WASHINGTON — Pregnant women's snoring has no apparent negative impact on fetal outcomes, despite some differences in fetal umbilical arterial blood gases, based on data from two studies including more than 600 women.
Previous research has suggested that habitual snoring in pregnant women may be a risk factor for poor fetal outcomes, but the available data were primarily from case studies, said Dr. Alexandra Bullough and Louise O'Brien, Ph.D., of the University of Michigan in Ann Arbor.
As part of a larger study of the impact of sleep-disordered breathing (SDB) on both maternal and fetal outcomes, the researchers recruited 380 women aged 18 years and older in the third trimester of singleton, uncomplicated pregnancies to complete sleep questionnaires. This study is the first known to examine the impact of maternal SDB on fetal outcomes after delivery, based on umbilical blood gas values for arterial pH, partial pressure of carbon dioxide (PCO2), HCO3, and base excess.
Overall, 129 women met the criteria for SDB, and they were compared with 251 nonsnoring controls. The women with SDB averaged a significantly higher body mass index than controls both before pregnancy (35 kg/m
In this study, there were no significant differences between the SDB and control groups in average measures of arterial pH (7.3 vs. 7.3), PCO2 (54.4 mm Hg vs. 57.4 mm Hg), HCO3 (23.6 mmol/L vs. 24.4 mmol/L), and base excess (−1.82 mmol vs. −1.85 mmol).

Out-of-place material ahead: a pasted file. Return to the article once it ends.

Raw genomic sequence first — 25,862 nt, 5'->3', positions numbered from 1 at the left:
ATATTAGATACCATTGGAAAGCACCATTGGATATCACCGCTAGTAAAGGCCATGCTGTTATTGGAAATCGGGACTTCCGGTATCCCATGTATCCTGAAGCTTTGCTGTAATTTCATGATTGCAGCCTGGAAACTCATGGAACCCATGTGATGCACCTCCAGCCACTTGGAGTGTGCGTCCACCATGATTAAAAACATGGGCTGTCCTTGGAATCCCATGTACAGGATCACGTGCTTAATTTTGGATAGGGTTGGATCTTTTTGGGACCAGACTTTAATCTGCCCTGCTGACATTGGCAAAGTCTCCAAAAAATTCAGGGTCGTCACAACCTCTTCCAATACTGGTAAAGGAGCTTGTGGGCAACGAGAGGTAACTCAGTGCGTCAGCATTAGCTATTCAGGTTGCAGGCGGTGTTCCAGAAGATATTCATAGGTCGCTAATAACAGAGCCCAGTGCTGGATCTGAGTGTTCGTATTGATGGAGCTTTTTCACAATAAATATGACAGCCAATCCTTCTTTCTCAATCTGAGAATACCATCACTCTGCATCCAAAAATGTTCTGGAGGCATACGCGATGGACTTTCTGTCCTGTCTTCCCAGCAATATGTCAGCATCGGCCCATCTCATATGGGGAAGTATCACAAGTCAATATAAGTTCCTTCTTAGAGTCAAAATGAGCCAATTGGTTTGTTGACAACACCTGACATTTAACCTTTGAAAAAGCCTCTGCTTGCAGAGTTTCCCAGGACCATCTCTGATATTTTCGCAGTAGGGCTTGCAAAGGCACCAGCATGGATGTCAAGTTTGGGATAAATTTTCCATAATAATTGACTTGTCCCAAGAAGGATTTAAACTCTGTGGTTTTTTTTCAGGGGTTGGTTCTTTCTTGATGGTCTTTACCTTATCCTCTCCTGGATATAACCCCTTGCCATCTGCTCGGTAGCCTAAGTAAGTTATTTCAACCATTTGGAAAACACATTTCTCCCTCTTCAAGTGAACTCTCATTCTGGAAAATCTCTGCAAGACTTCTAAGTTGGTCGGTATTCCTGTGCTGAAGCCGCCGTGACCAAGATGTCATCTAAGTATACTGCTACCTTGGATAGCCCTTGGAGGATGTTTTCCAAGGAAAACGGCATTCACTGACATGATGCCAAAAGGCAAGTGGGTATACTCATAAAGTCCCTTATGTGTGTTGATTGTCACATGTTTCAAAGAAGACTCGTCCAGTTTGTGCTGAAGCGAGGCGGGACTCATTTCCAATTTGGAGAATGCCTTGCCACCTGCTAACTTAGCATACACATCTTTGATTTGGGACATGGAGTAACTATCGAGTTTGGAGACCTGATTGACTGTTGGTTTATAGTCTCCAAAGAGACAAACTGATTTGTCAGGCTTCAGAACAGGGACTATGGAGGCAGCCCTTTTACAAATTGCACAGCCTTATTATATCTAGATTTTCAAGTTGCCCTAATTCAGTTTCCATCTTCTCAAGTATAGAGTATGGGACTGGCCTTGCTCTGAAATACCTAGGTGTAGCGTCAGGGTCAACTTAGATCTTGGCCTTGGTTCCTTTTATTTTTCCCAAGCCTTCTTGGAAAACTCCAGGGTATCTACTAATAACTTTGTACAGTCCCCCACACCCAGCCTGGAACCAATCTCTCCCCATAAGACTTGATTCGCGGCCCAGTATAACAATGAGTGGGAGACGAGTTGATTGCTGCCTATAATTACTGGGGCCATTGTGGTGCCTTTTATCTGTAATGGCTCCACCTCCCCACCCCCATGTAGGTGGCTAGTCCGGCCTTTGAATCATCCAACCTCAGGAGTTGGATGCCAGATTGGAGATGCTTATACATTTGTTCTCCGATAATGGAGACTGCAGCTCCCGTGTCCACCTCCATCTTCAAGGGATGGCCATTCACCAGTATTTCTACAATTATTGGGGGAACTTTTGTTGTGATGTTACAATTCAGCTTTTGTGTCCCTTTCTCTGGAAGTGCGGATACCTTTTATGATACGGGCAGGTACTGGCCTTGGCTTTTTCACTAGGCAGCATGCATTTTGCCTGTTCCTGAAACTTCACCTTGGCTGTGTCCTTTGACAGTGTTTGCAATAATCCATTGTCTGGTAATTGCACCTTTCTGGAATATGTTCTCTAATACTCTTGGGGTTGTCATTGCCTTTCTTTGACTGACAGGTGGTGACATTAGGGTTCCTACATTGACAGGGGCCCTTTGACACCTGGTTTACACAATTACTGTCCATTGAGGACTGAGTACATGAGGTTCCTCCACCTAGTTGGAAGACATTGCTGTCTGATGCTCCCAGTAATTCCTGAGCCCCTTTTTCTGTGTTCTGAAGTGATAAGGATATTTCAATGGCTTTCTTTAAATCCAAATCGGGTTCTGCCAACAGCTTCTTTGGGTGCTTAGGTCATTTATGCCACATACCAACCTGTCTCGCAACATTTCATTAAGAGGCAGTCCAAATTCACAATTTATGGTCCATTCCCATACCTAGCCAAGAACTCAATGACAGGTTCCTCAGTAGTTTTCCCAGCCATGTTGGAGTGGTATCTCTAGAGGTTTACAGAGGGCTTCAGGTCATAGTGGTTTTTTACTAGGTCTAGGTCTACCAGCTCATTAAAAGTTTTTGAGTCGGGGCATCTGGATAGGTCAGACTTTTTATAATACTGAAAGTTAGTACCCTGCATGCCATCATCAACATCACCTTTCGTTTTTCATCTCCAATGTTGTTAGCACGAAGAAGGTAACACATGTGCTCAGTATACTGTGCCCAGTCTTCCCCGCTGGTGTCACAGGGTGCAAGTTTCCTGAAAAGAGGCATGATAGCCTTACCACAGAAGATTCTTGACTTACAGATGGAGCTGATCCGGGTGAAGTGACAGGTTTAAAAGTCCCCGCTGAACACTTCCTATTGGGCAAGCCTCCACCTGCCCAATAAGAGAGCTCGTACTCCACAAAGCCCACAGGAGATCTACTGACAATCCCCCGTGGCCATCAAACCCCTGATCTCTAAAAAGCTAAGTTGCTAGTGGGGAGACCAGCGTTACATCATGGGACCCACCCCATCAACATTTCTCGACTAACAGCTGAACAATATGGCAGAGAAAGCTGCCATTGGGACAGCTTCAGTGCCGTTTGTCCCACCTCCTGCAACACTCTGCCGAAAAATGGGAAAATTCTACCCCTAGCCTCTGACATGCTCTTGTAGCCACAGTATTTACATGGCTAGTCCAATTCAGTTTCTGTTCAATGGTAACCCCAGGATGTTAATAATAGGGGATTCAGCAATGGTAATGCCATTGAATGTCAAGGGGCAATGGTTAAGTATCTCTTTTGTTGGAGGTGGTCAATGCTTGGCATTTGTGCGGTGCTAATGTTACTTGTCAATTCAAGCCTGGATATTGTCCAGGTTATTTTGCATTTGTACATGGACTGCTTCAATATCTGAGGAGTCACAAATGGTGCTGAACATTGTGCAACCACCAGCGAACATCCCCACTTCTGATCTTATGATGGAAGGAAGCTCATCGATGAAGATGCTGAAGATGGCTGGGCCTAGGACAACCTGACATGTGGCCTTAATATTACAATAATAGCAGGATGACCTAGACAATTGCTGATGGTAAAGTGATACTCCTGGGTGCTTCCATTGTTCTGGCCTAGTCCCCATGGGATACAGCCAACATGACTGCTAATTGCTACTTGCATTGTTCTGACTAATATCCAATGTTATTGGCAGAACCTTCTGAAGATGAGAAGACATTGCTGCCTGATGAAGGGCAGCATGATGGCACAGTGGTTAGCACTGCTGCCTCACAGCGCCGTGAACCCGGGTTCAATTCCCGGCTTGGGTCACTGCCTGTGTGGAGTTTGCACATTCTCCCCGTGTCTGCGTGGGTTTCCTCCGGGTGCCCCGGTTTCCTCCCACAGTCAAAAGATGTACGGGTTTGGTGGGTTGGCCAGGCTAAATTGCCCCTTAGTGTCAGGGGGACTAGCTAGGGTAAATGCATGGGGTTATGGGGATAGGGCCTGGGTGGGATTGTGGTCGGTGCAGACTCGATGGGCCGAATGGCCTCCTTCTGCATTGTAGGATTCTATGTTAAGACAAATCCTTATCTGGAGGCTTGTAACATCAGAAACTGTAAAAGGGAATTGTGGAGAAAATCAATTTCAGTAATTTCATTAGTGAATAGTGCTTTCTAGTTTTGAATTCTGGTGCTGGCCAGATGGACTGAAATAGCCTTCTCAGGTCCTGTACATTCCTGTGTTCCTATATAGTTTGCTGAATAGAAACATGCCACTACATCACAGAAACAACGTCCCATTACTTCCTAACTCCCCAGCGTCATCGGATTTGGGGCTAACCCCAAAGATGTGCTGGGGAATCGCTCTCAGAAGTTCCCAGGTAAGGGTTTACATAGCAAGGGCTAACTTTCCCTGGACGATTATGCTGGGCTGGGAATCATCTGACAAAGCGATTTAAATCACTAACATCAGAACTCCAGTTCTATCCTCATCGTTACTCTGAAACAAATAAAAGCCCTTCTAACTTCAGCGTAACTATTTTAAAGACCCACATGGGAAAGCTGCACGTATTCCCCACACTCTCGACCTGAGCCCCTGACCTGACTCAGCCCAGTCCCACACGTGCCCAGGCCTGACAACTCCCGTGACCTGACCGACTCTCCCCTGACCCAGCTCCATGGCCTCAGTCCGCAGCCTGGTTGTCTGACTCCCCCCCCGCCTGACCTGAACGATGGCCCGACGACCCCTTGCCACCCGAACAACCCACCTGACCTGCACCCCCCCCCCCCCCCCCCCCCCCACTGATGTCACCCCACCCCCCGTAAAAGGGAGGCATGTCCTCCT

These preliminary findings suggest that maternal SDB may not be associated with adverse fetal outcomes. But the study is ongoing, and data that haven't yet been fully analyzed suggest a possible association. “We're not sure how [maternal SDB] might affect fetal outcome,” Dr. Bullough said in a poster presentation at the annual meeting of the Society for Obstetric Anesthesia and Perinatology.
Habitual snoring was not significantly associated with low birth weight or Apgar scores, based on a second study of 429 women with uncomplicated singleton pregnancies. In this study, also conducted by Dr. O'Brien and Dr. Bullough, 35% of the women reported habitual snoring (at least 3 nights each week) and 25% were obese (with a BMI of at least 30 kg/m
Overall, habitual snoring was not significantly associated with low birth weight and Apgar scores. These results held after controlling for variables including maternal diabetes, age, and race. Only the gestational age at delivery and the mother's BMI before pregnancy were independent significant predictors of birth weight and 1-minute Apgar scores, and only gestational age at delivery was an independent and significant predictor of 5-minute Apgar scores. Regardless of sleep apnea status, “women with high BMI were going to have bigger babies,” Dr. Bullough said.
These results contrasted with previous studies suggesting that maternal sleep apnea may predict poor infant outcomes, and more research is needed to evaluate the association.
The researchers said they had no financial conflicts to disclose.